Public anxiety grows over environment as COP 26 UN Conference looms large
Published by: Derek Bell2021.10.14
Despite strong belief that personal actions make a difference and that there is still time left to combat climate change, hope has faded recently
As we emerge from the dark storm clouds of the COVID-19 pandemic, what most of us understandably want is to put it all behind us and to get back to some semblance of normality. However, with the climate crisis looming and emissions targets to meet, there are some who find this ‘return to normal’ approach to be a cause for concern, especially younger people.
Younger people are feeling anxious about the environment
The latest September results from the RED C Consumer Sustainability Monitor suggest a growing sense of unease amongst 18+ Irish adults. We see a gradual erosion of the belief that there is still time left to reverse the effects of climate change, and also an erosion in the belief that one’s personal actions can make a difference. What group has declined the most? You guessed it – younger people.
This concern is understandable when you think about, especially from an Irish perspective. In Ireland, CO2 emissions have been mainly in decline since 2006, yet worldwide they have grown steadily during this time, driven by nations a world away from Ireland. Add to this the fact that the ‘pandemic lockdown’ CO2 decline was the largest ever recorded, yet is somehow expected to be just a small blip, with CO2 still reaching its highest ever average annual concentration in 2020.
The Irish could be forgiven for feeling a bit jaded on the back of news such as this. “I couldn’t travel anywhere, studied or worked from home, didn’t go out, hardly saw any friends – but yet emissions worldwide are still growing??” Something seems amiss.
Eco-anxiety seems to affect views on COP 26 UN Climate Conference
It is then perhaps no surprise that Irish views on the upcoming COP 26 UN Climate Conference are very mixed and to a certain degree apathetic. The conference, which runs in Glasgow from 31st October to 12th November, is intended to bring together parties to accelerate actions towards the goals of the Paris Agreement and the UN Framework Convention on Climate Change. However, when asked if this is the best last chance to get runaway climate change under control, less than half in Ireland (44%) are in agreement, with less than 1 in 5 (16%) agreeing strongly, and nearly half (45%) not knowing or on the fence. This seems to paint a picture of uncertainty and lack of confidence that meaningful change will come from it.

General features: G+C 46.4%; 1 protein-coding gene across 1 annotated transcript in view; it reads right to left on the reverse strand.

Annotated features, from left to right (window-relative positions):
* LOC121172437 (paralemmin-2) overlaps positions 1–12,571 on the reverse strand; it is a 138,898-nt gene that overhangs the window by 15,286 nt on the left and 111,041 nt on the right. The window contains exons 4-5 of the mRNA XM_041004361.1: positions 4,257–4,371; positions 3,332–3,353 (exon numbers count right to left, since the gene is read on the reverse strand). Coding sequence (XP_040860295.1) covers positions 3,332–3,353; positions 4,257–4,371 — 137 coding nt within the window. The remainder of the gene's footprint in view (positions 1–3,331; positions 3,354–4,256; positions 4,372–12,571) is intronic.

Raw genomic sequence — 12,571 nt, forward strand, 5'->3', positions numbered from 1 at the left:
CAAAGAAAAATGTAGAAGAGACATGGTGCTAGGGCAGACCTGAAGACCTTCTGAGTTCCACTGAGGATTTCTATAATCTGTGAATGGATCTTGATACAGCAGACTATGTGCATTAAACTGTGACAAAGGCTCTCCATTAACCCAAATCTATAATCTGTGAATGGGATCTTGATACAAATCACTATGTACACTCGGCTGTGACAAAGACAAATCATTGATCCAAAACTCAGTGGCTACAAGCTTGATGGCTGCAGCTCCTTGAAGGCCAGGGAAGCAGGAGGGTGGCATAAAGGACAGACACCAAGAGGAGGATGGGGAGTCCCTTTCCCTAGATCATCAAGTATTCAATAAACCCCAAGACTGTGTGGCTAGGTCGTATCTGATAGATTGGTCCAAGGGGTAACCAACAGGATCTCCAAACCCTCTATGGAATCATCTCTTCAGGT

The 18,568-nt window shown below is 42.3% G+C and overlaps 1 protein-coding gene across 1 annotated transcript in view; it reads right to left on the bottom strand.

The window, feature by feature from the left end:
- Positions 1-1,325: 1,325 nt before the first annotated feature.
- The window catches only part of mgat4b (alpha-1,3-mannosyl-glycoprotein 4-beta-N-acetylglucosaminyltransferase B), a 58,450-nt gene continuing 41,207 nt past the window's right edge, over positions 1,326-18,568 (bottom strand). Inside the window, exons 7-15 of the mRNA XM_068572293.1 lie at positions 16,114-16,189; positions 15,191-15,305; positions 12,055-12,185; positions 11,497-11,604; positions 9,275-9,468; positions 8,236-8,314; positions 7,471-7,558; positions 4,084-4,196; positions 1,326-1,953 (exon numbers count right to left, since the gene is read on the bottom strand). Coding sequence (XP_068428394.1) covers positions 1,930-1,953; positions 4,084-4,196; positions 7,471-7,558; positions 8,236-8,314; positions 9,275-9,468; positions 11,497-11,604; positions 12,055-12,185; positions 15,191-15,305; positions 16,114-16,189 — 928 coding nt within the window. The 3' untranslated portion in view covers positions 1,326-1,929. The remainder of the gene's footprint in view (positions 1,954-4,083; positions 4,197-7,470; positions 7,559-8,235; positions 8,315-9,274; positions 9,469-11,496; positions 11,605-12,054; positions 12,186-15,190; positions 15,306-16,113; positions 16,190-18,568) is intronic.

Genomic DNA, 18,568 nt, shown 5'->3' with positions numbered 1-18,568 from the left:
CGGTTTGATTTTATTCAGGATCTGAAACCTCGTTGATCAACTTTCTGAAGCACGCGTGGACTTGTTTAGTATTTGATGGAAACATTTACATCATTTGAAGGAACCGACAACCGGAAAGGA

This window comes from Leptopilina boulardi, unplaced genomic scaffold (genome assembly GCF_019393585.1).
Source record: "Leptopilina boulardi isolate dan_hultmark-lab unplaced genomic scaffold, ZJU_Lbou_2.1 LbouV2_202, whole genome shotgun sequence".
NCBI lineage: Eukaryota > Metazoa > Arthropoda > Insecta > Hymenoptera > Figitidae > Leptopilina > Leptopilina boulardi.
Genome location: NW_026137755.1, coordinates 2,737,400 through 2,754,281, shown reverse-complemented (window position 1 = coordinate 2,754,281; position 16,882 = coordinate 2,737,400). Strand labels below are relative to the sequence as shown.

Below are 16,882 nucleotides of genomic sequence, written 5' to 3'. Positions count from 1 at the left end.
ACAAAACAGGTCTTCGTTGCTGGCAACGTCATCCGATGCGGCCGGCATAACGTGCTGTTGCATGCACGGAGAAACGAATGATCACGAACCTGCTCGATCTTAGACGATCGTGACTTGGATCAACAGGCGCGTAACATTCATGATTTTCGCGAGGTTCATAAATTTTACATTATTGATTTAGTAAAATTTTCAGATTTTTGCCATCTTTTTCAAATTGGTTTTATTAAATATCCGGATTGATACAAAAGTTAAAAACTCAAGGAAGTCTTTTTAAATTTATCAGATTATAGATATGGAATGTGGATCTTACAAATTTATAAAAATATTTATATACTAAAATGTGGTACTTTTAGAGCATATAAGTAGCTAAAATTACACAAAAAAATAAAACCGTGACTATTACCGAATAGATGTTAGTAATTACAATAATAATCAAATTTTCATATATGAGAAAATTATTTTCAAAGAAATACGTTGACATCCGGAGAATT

Firm belief that immediate action is needed, with resistance to lifestyle change easing amidst extreme weather reporting
This is not to say that people don’t care. We see that there is still a very high level of agreement (85%) that immediate action is needed on the environment to protect our children. We also see an easing of resistance to lifestyle changes since March of this year, most likely due to the easing of COVID restrictions and also continued reporting of extreme global weather both likely contributing factors. There is also strong support (especially amongst 18-34-year-olds) to help reduce emissions by working remotely as much as possible. So there is appetite for change, but people seem to be looking for leadership and action from the top – both with government and businesses.
Personal actions make a difference
How to drive change though? Obviously, there are lots of ways, but one key one is to help remind people (as was done during the pandemic) that personal actions do make a difference. The latest RED C Sustainability Monitor results show clearly that those who carry this belief are significantly more likely (than those who do not hold this belief) to try and act in ways that reduce their environmental impact, so it’s just about finding ways to drive that belief.
Heed younger people
Eventually, many aspects of our lives will go back to the way they were pre-COVID, and in many ways they already have. More and more are going back into the office and socializing, and infection rates, we are told, should continue to slowly decline. However, if things start going ‘too much’ back to normal and the climate and environment are not prioritised by political and business leaders, then frustrated and helpless feeling younger people may ultimately make their voices heard through their bank cards and voting ballots.
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